Fred is 81 years-old, has early signs of dementia and has kidney disease which is getting progressively worse. He has lived in Sault Ste. Marie all his life. His Nephrologist, Dr. Kolff, feels that it is very likely that Fred will require dialysis in the near future. Fred lives independently at home. His wife passed away 2 years ago. He has one adult son who lives nearby, visits him every day to check on him, and accompanies him to all medical appointments. Fred does not have an Attorney for Personal Care.

At his next appointment with Dr. Kolff, she explains to Fred that his kidneys are failing and that a good option for him is something called peritoneal dialysis. She explains what the treatment is, how it works including the surgical procedure that he needs to have before he can have dialysis, what the risks and benefits are, and other things to consider such as diet, scheduling of treatment, travel and activities, and impact on his day-to-day life. In order to perform the surgical procedure and begin dialysis, Dr. Kolff will need to obtain Fred’s consent but first must determine whether Fred is capable of making that treatment decision himself.

This is a two-part question. Answer both parts:

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Part 1: In your own words explain the test for capacity citing relevant Ontario legislation.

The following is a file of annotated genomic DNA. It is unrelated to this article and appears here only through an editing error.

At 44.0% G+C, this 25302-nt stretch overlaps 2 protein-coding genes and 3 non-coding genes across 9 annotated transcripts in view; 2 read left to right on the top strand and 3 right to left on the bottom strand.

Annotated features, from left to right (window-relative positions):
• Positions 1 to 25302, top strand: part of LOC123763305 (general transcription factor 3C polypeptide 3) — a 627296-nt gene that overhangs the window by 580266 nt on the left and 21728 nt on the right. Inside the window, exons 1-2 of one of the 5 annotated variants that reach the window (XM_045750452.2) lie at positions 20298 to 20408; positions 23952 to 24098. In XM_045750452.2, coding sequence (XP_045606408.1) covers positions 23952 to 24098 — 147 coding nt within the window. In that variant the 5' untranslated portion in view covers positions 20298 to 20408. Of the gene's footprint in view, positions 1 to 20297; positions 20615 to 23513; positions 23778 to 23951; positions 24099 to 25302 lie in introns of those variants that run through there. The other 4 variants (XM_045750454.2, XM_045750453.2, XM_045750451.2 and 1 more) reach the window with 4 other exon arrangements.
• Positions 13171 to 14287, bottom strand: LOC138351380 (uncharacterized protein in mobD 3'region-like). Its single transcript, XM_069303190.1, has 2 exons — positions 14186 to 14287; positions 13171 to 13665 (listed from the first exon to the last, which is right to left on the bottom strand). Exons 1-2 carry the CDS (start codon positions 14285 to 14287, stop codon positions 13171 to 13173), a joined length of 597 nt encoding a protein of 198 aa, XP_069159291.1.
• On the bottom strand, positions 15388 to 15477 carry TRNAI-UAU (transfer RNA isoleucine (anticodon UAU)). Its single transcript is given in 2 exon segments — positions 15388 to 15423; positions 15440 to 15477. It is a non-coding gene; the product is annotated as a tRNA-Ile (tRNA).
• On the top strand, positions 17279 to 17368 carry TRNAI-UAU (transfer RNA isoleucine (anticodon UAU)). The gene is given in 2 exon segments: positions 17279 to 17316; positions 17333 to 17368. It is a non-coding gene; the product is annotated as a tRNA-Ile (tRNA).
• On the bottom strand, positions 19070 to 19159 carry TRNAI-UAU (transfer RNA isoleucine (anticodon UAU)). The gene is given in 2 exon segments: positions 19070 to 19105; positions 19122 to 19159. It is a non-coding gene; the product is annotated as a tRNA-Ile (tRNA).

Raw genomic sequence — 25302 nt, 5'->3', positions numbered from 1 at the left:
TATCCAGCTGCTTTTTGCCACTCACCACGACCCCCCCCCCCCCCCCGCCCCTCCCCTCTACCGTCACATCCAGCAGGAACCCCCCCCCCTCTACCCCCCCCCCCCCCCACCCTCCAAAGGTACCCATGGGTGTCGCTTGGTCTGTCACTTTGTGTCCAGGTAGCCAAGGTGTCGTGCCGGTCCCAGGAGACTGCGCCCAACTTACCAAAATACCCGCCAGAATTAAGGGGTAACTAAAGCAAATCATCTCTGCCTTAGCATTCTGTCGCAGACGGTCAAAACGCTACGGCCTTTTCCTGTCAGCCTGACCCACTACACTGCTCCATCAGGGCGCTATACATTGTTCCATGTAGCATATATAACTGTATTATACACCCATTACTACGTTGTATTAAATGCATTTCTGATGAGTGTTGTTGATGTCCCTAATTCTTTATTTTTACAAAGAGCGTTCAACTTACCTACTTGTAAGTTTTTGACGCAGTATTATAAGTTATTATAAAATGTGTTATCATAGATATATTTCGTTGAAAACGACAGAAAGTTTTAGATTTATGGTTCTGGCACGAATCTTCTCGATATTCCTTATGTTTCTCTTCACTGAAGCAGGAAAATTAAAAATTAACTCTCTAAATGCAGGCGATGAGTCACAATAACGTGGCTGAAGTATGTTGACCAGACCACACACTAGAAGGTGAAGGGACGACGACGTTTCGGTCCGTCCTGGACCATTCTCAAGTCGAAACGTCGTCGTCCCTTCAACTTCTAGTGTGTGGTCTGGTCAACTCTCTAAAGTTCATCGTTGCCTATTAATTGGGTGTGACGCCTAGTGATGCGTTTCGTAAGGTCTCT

Dr. Kolff feels that Fred is confused about his medical condition and does not understand the process of peritoneal dialysis despite having explained it to him a number of times. While sitting in Dr. Kolff’s office, Fred tells his son that Dr. Kolff is getting him mixed up with another male patient and that his kidneys have gotten much better recently and that he doesn’t need peritoneal dialysis or to continue to see Dr. Kolff for that matter. Dr. Kolff assures Fred that she is not confusing him with another patient and that his kidney disease is, in fact, getting worse. She explains that Fred will likely require dialysis in future and that if he does not have dialysis he will become very sick and will eventually die. Fred is adamant that he doesn’t require any medical treatment because he no longer has kidney disease.

Part 2: Based on the information that you have about the above scenario, should Dr. Kolff look to Fred to make decisions about his own treatment or should she look to a substitute decision-maker to make decisions on Fred’s behalf? Explain why.

If you take the position that Dr. Kolff should look to a substitute decision-maker to make decisions on Fred’s behalf, who should be Fred’s substitute decision-maker and explain why citing relevant Ontario legislation?

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